The U.S. Food and Drug Administration (FDA) this week announced plans to delay enforcement of its new menu-labeling regulations until 2017.
In a statement, Dr. Susan Mayne, who joined the FDA last January as the new director of the Center for Food Safety and Applied Nutrition, said the organization opted to move enforcement from December 1, 2016, to “the date that is one year after it issues final, Level 1 guidance,” as a result of language in the omnibus appropriations bill enacted by Congress on December 18, 2015.
The new menu labeling rules require restaurants and foodservice establishments with more than 20 locations to disclose the caloric value and supplementary health criteria of beer, as well as other food and drinks, sold on-premise.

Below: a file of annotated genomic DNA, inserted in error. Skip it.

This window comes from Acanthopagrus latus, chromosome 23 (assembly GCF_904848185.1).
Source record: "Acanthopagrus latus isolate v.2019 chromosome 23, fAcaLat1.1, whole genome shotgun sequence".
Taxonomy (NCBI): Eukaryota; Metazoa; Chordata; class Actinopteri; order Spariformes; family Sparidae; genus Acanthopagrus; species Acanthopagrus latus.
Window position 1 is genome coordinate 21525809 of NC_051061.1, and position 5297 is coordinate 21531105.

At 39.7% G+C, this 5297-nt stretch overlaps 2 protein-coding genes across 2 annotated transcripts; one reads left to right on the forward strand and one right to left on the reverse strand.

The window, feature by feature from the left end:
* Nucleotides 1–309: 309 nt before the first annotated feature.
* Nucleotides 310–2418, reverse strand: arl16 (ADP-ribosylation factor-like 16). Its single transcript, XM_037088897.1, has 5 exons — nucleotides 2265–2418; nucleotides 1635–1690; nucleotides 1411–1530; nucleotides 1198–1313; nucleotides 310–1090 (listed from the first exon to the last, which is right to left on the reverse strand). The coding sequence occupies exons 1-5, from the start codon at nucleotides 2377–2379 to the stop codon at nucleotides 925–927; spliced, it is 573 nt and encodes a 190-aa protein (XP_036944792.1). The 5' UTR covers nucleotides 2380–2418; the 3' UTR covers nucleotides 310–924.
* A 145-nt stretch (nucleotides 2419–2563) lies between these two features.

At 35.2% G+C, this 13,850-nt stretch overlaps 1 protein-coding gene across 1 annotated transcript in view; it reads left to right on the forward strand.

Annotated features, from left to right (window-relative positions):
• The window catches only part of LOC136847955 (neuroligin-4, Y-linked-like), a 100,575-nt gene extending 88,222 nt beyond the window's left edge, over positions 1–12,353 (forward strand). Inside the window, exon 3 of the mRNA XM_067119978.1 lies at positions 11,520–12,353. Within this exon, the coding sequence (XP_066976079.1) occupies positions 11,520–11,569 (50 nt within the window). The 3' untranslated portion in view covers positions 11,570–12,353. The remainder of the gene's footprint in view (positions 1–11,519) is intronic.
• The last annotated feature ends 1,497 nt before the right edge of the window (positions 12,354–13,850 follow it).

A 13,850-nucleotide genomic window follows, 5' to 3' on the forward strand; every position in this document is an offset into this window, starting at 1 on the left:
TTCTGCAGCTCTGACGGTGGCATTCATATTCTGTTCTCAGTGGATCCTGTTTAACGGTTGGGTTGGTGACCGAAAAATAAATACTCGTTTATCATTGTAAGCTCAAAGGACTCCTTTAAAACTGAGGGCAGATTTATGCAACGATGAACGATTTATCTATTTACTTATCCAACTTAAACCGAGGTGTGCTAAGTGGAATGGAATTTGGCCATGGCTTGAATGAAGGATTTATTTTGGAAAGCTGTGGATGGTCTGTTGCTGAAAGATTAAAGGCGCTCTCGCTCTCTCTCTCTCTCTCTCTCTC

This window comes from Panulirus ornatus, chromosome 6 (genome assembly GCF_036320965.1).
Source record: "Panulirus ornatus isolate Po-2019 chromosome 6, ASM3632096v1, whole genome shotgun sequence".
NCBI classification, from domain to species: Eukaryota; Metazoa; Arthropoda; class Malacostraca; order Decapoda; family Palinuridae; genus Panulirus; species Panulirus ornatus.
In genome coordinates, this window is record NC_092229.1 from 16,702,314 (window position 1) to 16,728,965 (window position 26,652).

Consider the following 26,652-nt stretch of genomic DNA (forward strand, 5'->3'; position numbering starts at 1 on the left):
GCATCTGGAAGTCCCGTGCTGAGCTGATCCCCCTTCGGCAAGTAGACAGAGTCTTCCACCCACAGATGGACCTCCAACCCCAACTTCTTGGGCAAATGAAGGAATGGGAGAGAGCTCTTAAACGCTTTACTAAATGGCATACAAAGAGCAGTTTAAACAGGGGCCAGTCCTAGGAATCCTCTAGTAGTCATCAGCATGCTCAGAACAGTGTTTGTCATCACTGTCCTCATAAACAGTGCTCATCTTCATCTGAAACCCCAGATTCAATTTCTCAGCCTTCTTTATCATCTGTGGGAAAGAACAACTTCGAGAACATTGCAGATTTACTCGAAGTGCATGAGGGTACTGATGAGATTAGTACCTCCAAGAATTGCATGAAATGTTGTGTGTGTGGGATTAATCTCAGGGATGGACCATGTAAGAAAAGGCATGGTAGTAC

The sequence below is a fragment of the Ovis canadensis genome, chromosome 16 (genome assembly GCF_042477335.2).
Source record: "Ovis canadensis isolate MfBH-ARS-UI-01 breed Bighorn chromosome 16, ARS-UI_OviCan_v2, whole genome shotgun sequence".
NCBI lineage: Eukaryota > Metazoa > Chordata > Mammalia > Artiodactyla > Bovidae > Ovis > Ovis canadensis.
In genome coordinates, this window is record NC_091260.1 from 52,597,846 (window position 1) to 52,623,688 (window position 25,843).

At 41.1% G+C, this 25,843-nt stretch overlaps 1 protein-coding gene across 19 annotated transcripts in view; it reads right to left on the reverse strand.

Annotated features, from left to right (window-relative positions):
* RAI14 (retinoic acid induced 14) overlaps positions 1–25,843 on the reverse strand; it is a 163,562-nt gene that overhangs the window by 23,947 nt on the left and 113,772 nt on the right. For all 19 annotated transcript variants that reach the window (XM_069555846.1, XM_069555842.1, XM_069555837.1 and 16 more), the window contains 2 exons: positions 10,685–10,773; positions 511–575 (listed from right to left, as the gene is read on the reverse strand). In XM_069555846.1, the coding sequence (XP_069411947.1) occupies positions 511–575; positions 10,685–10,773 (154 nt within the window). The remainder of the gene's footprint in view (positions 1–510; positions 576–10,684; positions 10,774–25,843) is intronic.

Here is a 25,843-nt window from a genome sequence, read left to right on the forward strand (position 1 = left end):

Calling the decision to push enforcement into 2017 a “wise move,” Brewers Association director Paul Gatza said the final guidance could be released in the spring or summer.
“This time frame allows chain restaurants to make their plans in a well thought out manner after final guidance,” he wrote on the organization’s blog.
The FDA, however, has not said when final guidance will be issued.
Alcoholic beverages rank fifth in a list of the top 25 food sources of calories among adult Americans ages 19 years and older, according to the FDA.
As Brewbound reported last September, new menu labeling rules could cost brewers thousands of dollars annually. Smaller suppliers hoping to stay on tap at popular chain accounts like Yard House or Buffalo Wild Wings will likely be responsible for supplying an accurate nutritional analysis for their products. Those test can cost companies as much as $1,000 per item.